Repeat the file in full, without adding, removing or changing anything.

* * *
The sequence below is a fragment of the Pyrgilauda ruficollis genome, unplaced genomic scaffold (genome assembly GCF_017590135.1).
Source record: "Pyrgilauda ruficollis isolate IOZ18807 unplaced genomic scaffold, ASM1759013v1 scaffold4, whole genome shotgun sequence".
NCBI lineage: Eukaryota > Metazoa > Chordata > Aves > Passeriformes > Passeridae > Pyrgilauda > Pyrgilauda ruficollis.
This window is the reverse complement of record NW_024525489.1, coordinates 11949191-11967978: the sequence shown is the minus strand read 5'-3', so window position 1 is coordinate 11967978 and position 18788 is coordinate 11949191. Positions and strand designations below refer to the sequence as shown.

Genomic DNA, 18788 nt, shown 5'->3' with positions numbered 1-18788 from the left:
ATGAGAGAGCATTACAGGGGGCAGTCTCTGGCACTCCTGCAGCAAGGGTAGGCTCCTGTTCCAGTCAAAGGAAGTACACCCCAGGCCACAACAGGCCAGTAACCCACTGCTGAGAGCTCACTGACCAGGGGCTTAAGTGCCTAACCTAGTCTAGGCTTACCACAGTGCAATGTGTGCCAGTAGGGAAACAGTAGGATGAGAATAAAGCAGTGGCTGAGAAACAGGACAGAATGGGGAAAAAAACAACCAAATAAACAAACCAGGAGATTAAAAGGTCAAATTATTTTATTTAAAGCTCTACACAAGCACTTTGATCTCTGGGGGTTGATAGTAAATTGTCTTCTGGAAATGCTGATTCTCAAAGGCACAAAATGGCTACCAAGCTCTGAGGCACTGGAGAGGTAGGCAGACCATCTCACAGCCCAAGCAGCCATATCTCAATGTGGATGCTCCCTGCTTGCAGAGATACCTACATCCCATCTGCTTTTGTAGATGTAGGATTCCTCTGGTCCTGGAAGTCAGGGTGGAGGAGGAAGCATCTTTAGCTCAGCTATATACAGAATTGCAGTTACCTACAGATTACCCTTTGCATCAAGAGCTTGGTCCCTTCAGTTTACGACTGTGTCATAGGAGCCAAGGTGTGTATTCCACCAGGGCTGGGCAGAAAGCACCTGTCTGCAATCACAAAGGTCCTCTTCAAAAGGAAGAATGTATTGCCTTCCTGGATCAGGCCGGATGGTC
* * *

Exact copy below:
The sequence below is a fragment of the Pyrgilauda ruficollis genome, unplaced genomic scaffold (genome assembly GCF_017590135.1).
Source record: "Pyrgilauda ruficollis isolate IOZ18807 unplaced genomic scaffold, ASM1759013v1 scaffold4, whole genome shotgun sequence".
NCBI lineage: Eukaryota > Metazoa > Chordata > Aves > Passeriformes > Passeridae > Pyrgilauda > Pyrgilauda ruficollis.
This window is the reverse complement of record NW_024525489.1, coordinates 11949191-11967978: the sequence shown is the minus strand read 5'-3', so window position 1 is coordinate 11967978 and position 18788 is coordinate 11949191. Positions and strand designations below refer to the sequence as shown.

Genomic DNA, 18788 nt, shown 5'->3' with positions numbered 1-18788 from the left:
ATGAGAGAGCATTACAGGGGGCAGTCTCTGGCACTCCTGCAGCAAGGGTAGGCTCCTGTTCCAGTCAAAGGAAGTACACCCCAGGCCACAACAGGCCAGTAACCCACTGCTGAGAGCTCACTGACCAGGGGCTTAAGTGCCTAACCTAGTCTAGGCTTACCACAGTGCAATGTGTGCCAGTAGGGAAACAGTAGGATGAGAATAAAGCAGTGGCTGAGAAACAGGACAGAATGGGGAAAAAAACAACCAAATAAACAAACCAGGAGATTAAAAGGTCAAATTATTTTATTTAAAGCTCTACACAAGCACTTTGATCTCTGGGGGTTGATAGTAAATTGTCTTCTGGAAATGCTGATTCTCAAAGGCACAAAATGGCTACCAAGCTCTGAGGCACTGGAGAGGTAGGCAGACCATCTCACAGCCCAAGCAGCCATATCTCAATGTGGATGCTCCCTGCTTGCAGAGATACCTACATCCCATCTGCTTTTGTAGATGTAGGATTCCTCTGGTCCTGGAAGTCAGGGTGGAGGAGGAAGCATCTTTAGCTCAGCTATATACAGAATTGCAGTTACCTACAGATTACCCTTTGCATCAAGAGCTTGGTCCCTTCAGTTTACGACTGTGTCATAGGAGCCAAGGTGTGTATTCCACCAGGGCTGGGCAGAAAGCACCTGTCTGCAATCACAAAGGTCCTCTTCAAAAGGAAGAATGTATTGCCTTCCTGGATCAGGCCGGATGGTC